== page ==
In 1974, when Newdon Productions released Jack Clayton’s film version of the classic book, Punk, one of most authentically original fashion movements of the people was just emerging. Ziggy Stardust, Abba: funk and disco were the trend, and yet suddenly there appeared summer whites, cable jumpers, white ruffle high collar blouses throughout stores. There could be no doubt it was due directly to the release of The Great Gatsby. Costume designer Theoni V. Aldredge won an Oscar for her work in the film, and her designs were adapted for a Bloomingdales clothing line, but it was Ralph Lauren who was invited to design Robert Redford’s suits.

It was essential that these suits worked. The myth of Jay Gatsby was all about the look he created, as shown in the classic shot where he showers Daisy in his exquisite shirts. Fitzgerald describes these beautifully in the book, “stripes and scrolls and plaids in coral and apple-green and lavender and faint orange, with monograms of Indian blue.” So getting the quality and exclusive ambience of this look right was essential to the telling of the story. This is shown even more clearly in the moment when Daisy Buchanan said to Gatsby, at the crunch point of the plot as he stood before her in a perfect pink suit, that “You always look so cool.”

Lauren himself favoured a traditional cut of suit, so this opportunity was a perfect match for his design. The rest of the male cast were dressed in clothing from his Polo line and the influence of these designs made the film the front cover of Time magazine in March of that year. Lauren went on to use fabric influences from the film in his womenswear for 1974, for which he won the Coty award.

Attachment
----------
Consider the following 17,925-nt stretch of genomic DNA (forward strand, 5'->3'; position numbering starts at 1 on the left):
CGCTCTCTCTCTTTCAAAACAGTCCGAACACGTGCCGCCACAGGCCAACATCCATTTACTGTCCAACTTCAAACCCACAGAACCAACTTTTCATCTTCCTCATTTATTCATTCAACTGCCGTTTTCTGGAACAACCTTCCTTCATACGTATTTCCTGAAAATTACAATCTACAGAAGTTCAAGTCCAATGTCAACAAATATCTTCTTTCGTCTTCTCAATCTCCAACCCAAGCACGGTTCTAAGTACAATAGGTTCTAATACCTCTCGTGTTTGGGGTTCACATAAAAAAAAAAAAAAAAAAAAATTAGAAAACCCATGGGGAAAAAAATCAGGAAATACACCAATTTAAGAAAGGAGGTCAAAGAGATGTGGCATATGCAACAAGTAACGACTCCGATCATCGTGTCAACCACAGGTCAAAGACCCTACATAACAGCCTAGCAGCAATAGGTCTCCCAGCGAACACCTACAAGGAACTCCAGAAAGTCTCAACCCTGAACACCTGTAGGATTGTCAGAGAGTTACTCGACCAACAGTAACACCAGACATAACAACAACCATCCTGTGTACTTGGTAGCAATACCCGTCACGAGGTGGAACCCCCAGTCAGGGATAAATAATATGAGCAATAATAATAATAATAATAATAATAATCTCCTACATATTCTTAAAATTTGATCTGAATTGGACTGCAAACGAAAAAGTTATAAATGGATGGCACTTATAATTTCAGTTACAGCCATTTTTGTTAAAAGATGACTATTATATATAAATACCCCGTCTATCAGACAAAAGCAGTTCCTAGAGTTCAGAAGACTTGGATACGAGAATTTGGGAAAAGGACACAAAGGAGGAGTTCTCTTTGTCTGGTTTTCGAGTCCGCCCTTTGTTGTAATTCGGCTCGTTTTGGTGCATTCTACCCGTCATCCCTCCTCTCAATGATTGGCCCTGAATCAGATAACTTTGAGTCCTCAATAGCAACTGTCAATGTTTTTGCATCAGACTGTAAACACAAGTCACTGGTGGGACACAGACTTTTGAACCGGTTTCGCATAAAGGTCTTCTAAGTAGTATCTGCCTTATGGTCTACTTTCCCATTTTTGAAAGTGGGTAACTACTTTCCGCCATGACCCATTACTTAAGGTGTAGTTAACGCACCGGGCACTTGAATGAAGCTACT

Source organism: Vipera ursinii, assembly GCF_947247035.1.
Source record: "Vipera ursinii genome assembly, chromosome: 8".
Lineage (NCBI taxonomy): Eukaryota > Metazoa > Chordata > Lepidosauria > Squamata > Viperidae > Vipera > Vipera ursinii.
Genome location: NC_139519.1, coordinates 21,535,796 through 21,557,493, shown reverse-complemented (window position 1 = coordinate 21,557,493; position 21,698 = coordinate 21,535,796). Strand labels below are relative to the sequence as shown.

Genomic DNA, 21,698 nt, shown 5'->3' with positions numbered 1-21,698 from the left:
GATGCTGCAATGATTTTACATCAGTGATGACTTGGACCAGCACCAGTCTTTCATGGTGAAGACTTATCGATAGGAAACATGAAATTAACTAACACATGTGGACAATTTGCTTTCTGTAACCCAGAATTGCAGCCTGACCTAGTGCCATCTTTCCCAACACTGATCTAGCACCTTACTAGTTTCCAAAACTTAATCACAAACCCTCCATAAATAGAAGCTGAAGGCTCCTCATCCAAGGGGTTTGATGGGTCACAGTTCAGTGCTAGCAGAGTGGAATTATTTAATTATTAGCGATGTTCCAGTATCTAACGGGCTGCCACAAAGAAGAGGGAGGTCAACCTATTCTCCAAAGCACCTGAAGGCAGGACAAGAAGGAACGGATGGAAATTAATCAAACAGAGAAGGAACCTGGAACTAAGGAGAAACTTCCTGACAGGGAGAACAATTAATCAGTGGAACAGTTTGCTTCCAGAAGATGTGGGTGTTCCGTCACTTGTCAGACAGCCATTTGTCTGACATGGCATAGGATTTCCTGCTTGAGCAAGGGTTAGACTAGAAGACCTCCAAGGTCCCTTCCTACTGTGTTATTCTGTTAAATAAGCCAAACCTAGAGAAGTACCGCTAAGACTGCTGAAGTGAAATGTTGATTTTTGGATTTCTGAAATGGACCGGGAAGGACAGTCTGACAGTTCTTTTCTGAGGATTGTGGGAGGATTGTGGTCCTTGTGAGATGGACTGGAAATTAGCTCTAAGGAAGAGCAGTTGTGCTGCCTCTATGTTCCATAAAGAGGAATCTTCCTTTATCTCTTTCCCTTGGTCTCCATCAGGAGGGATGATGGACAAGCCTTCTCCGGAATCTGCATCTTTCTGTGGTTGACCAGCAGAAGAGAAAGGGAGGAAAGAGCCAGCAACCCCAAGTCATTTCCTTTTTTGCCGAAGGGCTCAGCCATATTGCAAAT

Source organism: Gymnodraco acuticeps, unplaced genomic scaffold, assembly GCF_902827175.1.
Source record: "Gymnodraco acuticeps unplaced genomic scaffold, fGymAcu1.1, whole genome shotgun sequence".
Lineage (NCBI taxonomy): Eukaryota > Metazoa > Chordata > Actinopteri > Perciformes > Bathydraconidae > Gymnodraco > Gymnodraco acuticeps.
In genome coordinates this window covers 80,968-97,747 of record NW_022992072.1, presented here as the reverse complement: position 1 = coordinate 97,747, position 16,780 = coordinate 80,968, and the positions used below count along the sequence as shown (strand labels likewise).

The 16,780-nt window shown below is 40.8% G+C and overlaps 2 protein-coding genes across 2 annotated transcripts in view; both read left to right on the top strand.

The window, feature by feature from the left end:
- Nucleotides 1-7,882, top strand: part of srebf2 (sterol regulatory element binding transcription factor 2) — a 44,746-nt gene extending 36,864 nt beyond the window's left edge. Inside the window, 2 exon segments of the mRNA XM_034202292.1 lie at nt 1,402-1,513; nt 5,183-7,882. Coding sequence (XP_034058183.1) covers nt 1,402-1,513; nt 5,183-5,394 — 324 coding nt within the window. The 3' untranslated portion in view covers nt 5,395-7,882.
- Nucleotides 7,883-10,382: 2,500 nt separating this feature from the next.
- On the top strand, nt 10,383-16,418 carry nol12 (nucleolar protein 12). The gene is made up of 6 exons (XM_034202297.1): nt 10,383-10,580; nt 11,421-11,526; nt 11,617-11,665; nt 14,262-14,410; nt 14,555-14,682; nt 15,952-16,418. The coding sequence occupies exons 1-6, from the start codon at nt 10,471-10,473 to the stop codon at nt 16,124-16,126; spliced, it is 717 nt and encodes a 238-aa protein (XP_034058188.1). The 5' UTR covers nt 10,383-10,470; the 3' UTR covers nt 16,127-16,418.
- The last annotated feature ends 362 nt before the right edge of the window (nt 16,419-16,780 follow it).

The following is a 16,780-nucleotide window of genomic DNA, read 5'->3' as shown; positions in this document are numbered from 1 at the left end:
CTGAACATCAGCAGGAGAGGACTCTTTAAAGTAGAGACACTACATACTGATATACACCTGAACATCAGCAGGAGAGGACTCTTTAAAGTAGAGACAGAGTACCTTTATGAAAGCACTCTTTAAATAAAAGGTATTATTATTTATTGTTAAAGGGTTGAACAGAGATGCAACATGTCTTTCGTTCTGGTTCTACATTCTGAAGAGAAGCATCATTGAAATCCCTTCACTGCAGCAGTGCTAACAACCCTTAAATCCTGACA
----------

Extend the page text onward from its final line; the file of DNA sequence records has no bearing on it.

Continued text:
Fast forward nearly 40 years, and in 2012, Lauren made sure he was ahead of the tide and released a Spring ready-to-wear collection before the Luhrmann’s film was released in the JazzAge style. Shimmering pastels were mixed with mid-range blues and greens to striking effect. Cloche hats and beaded bags were given a completely fresh look, while retaining an unmistakable reference to the 1920’s. The whole effect is incredibly feminine and full of youthful blossom.

He says in his book Ralph Lauren, “When I was a young man going to college I always loved the Ivy League look, its ease and tradition. My inspiration came from old yearbooks and images of collegians from Princeton, Harvard, and Yale. I loved the oldness, the custom mood of navy blazers, school crests, rep ties, flannels, and saddle shoes.” And so it is no wonder that Lauren’s Spring/Summer Collection this year had a host of Gatsby-esque designs. Working again with a classic loose trouser and high waisted look, this season was full of a nautical, classy style shimmering with blacks and gold complementing the simple whites. It shows much more of an angular Deco style. It becomes astonishing how Lauren can keep recreating from the same palette something essentially completely unique.

In Fitzgerald’s book, Nick comments to Gatsby that you can’t repeat the past. But Gatsby’s reply is telling.

‘Can’t repeat the past?’ [Gatsby] cried incredulously. ‘Why of course you can!’

If you’d ask Ralph Lauren, I think he’d think that Jay was right.

If you have enjoyed this article, you can find more of Penelope’s writing at